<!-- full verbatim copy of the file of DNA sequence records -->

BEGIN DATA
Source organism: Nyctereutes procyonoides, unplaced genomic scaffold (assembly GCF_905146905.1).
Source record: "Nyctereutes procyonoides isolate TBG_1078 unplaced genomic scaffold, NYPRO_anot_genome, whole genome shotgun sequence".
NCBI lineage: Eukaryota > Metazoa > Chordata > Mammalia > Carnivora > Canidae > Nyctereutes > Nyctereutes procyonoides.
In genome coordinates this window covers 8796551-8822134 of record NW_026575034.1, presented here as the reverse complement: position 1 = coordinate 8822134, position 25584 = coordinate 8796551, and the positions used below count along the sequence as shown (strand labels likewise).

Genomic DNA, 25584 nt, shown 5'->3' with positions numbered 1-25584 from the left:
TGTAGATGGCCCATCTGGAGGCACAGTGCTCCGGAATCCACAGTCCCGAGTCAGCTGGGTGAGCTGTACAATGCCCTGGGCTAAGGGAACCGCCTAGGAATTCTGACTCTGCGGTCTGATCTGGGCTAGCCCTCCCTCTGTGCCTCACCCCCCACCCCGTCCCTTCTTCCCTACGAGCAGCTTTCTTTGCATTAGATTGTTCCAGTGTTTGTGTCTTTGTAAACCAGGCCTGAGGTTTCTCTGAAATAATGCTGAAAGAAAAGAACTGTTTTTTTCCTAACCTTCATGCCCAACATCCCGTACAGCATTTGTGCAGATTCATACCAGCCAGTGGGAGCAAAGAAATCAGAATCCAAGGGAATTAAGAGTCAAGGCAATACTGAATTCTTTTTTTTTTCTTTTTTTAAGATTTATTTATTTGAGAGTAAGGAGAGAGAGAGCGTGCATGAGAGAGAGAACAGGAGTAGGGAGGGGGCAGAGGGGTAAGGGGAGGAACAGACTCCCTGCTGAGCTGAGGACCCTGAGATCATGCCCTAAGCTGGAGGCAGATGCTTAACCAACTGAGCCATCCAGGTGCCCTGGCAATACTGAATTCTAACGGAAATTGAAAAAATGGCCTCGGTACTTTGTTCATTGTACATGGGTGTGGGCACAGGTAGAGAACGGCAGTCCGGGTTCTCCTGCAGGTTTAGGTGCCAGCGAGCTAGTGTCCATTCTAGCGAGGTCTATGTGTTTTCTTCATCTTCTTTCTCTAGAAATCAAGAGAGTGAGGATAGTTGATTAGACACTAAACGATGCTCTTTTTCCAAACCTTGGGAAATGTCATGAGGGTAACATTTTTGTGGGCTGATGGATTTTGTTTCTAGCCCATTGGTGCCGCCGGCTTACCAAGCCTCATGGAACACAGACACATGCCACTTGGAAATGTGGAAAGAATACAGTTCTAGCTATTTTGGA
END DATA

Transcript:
Source organism: Nyctereutes procyonoides, unplaced genomic scaffold (assembly GCF_905146905.1).
Source record: "Nyctereutes procyonoides isolate TBG_1078 unplaced genomic scaffold, NYPRO_anot_genome, whole genome shotgun sequence".
NCBI lineage: Eukaryota > Metazoa > Chordata > Mammalia > Carnivora > Canidae > Nyctereutes > Nyctereutes procyonoides.
In genome coordinates this window covers 8796551-8822134 of record NW_026575034.1, presented here as the reverse complement: position 1 = coordinate 8822134, position 25584 = coordinate 8796551, and the positions used below count along the sequence as shown (strand labels likewise).

Genomic DNA, 25584 nt, shown 5'->3' with positions numbered 1-25584 from the left:
TGTAGATGGCCCATCTGGAGGCACAGTGCTCCGGAATCCACAGTCCCGAGTCAGCTGGGTGAGCTGTACAATGCCCTGGGCTAAGGGAACCGCCTAGGAATTCTGACTCTGCGGTCTGATCTGGGCTAGCCCTCCCTCTGTGCCTCACCCCCCACCCCGTCCCTTCTTCCCTACGAGCAGCTTTCTTTGCATTAGATTGTTCCAGTGTTTGTGTCTTTGTAAACCAGGCCTGAGGTTTCTCTGAAATAATGCTGAAAGAAAAGAACTGTTTTTTTCCTAACCTTCATGCCCAACATCCCGTACAGCATTTGTGCAGATTCATACCAGCCAGTGGGAGCAAAGAAATCAGAATCCAAGGGAATTAAGAGTCAAGGCAATACTGAATTCTTTTTTTTTTCTTTTTTTAAGATTTATTTATTTGAGAGTAAGGAGAGAGAGAGCGTGCATGAGAGAGAGAACAGGAGTAGGGAGGGGGCAGAGGGGTAAGGGGAGGAACAGACTCCCTGCTGAGCTGAGGACCCTGAGATCATGCCCTAAGCTGGAGGCAGATGCTTAACCAACTGAGCCATCCAGGTGCCCTGGCAATACTGAATTCTAACGGAAATTGAAAAAATGGCCTCGGTACTTTGTTCATTGTACATGGGTGTGGGCACAGGTAGAGAACGGCAGTCCGGGTTCTCCTGCAGGTTTAGGTGCCAGCGAGCTAGTGTCCATTCTAGCGAGGTCTATGTGTTTTCTTCATCTTCTTTCTCTAGAAATCAAGAGAGTGAGGATAGTTGATTAGACACTAAACGATGCTCTTTTTCCAAACCTTGGGAAATGTCATGAGGGTAACATTTTTGTGGGCTGATGGATTTTGTTTCTAGCCCATTGGTGCCGCCGGCTTACCAAGCCTCATGGAACACAGACACATGCCACTTGGAAATGTGGAAAGAATACAGTTCTAGCTATTTTGGA